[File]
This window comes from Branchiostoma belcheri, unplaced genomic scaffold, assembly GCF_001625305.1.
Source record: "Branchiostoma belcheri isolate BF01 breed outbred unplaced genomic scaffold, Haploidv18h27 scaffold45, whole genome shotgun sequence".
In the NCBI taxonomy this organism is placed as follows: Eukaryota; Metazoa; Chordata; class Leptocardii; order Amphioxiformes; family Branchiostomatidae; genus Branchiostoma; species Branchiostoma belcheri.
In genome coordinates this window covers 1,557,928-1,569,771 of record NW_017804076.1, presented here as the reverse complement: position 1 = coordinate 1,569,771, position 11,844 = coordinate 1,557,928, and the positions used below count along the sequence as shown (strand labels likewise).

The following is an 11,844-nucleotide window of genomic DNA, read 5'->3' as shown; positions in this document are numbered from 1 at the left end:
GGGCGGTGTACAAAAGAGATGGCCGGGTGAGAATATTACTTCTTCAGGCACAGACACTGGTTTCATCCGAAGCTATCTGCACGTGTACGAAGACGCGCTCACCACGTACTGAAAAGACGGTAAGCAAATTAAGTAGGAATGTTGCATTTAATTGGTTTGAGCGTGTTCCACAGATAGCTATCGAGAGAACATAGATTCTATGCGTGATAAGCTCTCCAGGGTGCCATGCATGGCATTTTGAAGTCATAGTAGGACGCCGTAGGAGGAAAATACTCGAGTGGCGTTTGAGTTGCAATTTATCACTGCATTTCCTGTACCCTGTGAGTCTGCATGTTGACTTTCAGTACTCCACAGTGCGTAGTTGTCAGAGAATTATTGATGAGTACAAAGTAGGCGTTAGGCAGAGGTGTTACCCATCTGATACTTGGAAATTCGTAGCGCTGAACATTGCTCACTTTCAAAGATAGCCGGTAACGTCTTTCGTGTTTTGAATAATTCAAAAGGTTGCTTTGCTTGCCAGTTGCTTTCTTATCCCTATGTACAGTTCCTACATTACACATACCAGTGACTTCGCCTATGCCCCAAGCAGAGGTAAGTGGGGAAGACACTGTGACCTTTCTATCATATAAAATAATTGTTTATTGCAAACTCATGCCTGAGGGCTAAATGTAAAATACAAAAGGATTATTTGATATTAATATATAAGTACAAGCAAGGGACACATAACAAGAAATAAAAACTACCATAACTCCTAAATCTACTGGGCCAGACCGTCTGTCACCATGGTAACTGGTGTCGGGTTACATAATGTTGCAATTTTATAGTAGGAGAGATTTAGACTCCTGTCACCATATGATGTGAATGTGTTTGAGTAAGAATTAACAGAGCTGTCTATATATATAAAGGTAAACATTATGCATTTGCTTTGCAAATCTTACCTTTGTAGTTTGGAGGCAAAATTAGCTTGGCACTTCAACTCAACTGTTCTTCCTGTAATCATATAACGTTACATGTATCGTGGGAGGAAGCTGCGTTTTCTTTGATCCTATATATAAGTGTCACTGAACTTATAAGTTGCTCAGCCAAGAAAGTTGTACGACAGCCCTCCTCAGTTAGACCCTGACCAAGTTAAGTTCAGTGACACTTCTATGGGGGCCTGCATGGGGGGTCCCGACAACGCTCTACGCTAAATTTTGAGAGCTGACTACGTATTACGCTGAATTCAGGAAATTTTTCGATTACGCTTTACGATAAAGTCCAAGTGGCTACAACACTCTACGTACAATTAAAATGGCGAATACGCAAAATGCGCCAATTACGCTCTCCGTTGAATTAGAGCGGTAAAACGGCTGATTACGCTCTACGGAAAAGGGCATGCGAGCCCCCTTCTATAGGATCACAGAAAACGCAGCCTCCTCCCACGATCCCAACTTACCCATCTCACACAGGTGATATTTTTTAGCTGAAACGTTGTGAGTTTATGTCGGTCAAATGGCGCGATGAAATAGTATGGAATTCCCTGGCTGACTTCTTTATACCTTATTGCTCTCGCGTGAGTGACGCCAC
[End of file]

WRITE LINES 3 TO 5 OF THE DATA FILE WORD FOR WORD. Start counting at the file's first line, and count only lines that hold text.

In the NCBI taxonomy this organism is placed as follows: Eukaryota; Metazoa; Chordata; class Leptocardii; order Amphioxiformes; family Branchiostomatidae; genus Branchiostoma; species Branchiostoma belcheri.
In genome coordinates this window covers 1,557,928-1,569,771 of record NW_017804076.1, presented here as the reverse complement: position 1 = coordinate 1,569,771, position 11,844 = coordinate 1,557,928, and the positions used below count along the sequence as shown (strand labels likewise).

The following is an 11,844-nucleotide window of genomic DNA, read 5'->3' as shown; positions in this document are numbered from 1 at the left end: